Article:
More needs to be said about the powerful role accorded the voice in Oursler's work, in large part because the assignment of voices to ghosts has, as we have seen, been a mark of Western cultural practices since antiquity. Voicecasting throwing the voice, like a net, over and around an image? is a trademark device of the "puppetry" that has pervaded Oursler's career. Oursler's "puppets" are so visually diverse, often even screwy, insubstantial, or unexpectedly synecdochic, that they draw us into an unexpected dramatic register, one in which the voice itself is the dominant figure. Oursler's voices don't arise from his effigies' mouths; sometimes they are barely even close by. Occasionally we might find a tiny voice rewarding us when we inspect a small recess (in one case it is the inside of an atomic nucleus in the molecular model for heroin), inhabited by a little monitor/identity. But more often Oursler throws the voice at his mannequins.

I regard truth as a divine ventriloquist: I care not from whose mouth the sounds are supposed to proceed, if only the words are audible and intelligible.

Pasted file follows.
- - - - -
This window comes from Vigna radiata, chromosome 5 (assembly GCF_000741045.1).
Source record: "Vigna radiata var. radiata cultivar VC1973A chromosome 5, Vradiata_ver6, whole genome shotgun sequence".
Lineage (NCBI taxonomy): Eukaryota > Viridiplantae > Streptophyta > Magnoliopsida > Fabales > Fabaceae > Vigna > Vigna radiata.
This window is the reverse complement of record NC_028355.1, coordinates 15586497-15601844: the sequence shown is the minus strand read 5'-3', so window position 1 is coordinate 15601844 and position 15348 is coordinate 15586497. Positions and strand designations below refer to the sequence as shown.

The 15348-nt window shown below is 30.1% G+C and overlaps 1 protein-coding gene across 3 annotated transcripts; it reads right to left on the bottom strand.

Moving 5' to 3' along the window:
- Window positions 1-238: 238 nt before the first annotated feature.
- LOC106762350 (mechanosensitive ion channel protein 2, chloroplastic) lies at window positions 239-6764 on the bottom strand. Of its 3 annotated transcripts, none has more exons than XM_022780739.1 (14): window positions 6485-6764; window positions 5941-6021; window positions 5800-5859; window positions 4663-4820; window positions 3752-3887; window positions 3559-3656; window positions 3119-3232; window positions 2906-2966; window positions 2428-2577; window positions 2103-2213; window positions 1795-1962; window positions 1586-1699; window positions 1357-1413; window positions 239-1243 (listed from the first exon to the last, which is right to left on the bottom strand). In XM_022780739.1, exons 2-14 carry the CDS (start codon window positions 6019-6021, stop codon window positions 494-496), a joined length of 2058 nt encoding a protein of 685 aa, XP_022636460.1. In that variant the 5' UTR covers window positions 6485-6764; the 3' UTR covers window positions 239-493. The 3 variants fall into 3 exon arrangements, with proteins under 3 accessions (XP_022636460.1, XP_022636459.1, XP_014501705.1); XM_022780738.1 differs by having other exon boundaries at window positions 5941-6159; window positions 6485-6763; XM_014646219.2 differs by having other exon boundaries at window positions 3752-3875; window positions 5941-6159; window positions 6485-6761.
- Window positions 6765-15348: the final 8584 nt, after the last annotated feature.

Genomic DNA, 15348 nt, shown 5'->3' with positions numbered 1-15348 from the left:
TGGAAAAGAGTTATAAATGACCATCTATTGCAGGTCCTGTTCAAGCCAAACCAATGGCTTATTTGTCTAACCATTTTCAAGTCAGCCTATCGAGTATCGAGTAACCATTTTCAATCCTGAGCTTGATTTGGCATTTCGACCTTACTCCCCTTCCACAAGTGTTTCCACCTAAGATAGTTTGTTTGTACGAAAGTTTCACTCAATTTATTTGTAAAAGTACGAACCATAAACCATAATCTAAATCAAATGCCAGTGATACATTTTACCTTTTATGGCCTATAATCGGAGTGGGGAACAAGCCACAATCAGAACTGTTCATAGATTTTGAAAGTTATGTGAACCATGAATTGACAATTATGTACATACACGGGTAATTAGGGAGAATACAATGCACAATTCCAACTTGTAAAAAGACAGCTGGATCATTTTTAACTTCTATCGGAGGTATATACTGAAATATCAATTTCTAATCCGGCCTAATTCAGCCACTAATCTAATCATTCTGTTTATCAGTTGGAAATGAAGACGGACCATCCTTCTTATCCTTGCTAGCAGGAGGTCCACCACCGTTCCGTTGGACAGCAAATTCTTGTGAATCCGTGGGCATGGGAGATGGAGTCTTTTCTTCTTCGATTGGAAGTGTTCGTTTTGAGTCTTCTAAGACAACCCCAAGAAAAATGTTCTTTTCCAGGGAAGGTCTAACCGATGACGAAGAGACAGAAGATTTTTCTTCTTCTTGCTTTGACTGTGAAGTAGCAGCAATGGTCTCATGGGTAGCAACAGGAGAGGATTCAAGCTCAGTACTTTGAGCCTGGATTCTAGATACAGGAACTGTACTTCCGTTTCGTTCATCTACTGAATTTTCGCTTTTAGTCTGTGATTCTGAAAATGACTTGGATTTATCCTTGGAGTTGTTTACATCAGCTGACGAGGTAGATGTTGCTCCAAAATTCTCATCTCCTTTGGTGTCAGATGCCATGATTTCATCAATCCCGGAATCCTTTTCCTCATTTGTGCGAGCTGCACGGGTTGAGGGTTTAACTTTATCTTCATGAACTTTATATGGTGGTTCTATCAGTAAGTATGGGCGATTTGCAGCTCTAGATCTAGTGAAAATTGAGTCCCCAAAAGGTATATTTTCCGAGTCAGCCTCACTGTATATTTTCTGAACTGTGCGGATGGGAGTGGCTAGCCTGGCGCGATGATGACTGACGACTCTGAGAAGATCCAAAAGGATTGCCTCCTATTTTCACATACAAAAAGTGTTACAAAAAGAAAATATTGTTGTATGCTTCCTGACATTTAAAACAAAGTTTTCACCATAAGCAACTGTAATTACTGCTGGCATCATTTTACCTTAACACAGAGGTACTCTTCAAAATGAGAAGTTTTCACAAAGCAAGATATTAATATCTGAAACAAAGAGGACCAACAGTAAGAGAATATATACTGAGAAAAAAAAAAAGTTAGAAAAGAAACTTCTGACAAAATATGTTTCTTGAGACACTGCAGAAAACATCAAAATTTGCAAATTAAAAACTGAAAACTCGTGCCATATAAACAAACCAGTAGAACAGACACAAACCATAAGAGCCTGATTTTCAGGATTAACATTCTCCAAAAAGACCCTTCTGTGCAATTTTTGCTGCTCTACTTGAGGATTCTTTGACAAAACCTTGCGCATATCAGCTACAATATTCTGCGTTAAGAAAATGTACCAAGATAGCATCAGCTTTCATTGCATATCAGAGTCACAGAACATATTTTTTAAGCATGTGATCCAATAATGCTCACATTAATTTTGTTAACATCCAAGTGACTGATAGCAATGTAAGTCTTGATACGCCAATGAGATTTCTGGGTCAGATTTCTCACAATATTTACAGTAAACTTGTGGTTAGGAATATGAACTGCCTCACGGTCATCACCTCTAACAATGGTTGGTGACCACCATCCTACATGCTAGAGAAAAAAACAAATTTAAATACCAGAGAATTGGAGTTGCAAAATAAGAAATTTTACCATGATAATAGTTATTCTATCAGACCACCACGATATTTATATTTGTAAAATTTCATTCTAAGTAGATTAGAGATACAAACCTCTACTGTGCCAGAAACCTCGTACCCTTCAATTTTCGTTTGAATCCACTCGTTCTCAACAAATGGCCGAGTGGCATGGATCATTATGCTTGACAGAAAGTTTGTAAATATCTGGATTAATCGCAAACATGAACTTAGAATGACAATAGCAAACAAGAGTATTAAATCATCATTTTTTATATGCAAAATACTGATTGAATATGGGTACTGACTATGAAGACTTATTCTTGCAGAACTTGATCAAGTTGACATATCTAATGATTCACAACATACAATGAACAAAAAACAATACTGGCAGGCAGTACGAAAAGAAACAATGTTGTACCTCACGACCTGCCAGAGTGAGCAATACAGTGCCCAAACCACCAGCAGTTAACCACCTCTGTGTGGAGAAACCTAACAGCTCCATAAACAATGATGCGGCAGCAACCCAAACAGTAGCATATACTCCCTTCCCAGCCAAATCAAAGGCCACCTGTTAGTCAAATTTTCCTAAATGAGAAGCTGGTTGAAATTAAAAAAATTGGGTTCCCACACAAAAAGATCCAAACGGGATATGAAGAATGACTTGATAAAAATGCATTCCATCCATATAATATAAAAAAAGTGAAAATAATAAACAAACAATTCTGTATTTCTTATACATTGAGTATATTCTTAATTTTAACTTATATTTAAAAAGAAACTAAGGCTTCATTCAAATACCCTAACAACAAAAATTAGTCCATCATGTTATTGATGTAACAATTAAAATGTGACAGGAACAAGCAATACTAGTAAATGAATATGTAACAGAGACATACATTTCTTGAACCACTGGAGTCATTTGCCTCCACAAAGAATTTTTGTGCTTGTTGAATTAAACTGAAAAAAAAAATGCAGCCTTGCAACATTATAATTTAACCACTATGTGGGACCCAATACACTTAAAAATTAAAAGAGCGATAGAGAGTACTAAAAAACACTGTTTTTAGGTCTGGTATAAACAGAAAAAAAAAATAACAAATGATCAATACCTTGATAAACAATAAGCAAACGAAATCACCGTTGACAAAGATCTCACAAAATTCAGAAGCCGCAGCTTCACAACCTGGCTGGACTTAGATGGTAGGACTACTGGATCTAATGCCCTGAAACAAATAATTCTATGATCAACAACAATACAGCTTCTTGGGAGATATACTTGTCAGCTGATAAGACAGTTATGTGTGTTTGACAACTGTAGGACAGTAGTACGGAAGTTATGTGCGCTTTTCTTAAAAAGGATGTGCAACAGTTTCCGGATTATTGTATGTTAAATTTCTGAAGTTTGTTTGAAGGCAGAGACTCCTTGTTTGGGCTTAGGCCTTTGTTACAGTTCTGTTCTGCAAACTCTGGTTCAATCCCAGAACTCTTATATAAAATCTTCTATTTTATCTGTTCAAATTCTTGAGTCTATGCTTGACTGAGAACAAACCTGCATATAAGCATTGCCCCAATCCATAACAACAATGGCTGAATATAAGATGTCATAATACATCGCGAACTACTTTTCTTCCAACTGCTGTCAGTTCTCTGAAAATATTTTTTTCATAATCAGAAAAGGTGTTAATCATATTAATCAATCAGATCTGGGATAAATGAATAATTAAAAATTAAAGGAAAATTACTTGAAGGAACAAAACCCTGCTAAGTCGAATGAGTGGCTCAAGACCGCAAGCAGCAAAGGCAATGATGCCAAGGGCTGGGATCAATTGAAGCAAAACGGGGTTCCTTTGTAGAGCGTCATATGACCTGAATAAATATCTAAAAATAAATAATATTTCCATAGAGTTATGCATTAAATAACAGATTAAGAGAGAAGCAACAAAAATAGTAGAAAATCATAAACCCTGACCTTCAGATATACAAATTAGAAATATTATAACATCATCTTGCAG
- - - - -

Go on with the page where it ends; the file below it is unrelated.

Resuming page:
Coleridge, Biographia Literaria,ix.

Even though ventriloquism is called "throwing the voice," it is hard to imagine how, absent the use of acoustical lenses, it would "really" be possible to "throw" the voice in the same sense that one "projects" (literally, "throws forward") an image. When a (so-called "real") image is focused on a screen or other object, it and its component shapes and colors are sited, fixed, nailed down, to a degree and in a way that is very different from the way the spatial elements of an acoustic "image" are localized. Oursler's voices are "thrown" upon their associated images; yet by remaining separately and differently localized from the image, each voice, paradoxically, "frames" its images, in the sense that by paying attention to the separation of the voice we, in effect, demarcate a certain boundary of the image's "reality." That is, the physical system of video projection, while releasing the image from its frame on the TV screen into space, simultaneously demands a new suspension of disbelief on the part of the viewer. Yet in the perceived absence of a video frame, the viewer's sense of the Impossible is resurrected, allegorically recovered: the frame is a life boundary. Outside the frame is reality; inside is hell. Isn't the frame the grave of portraiture (engraving), the place where the likeness is frozen as dead yet endures in its semblance of life?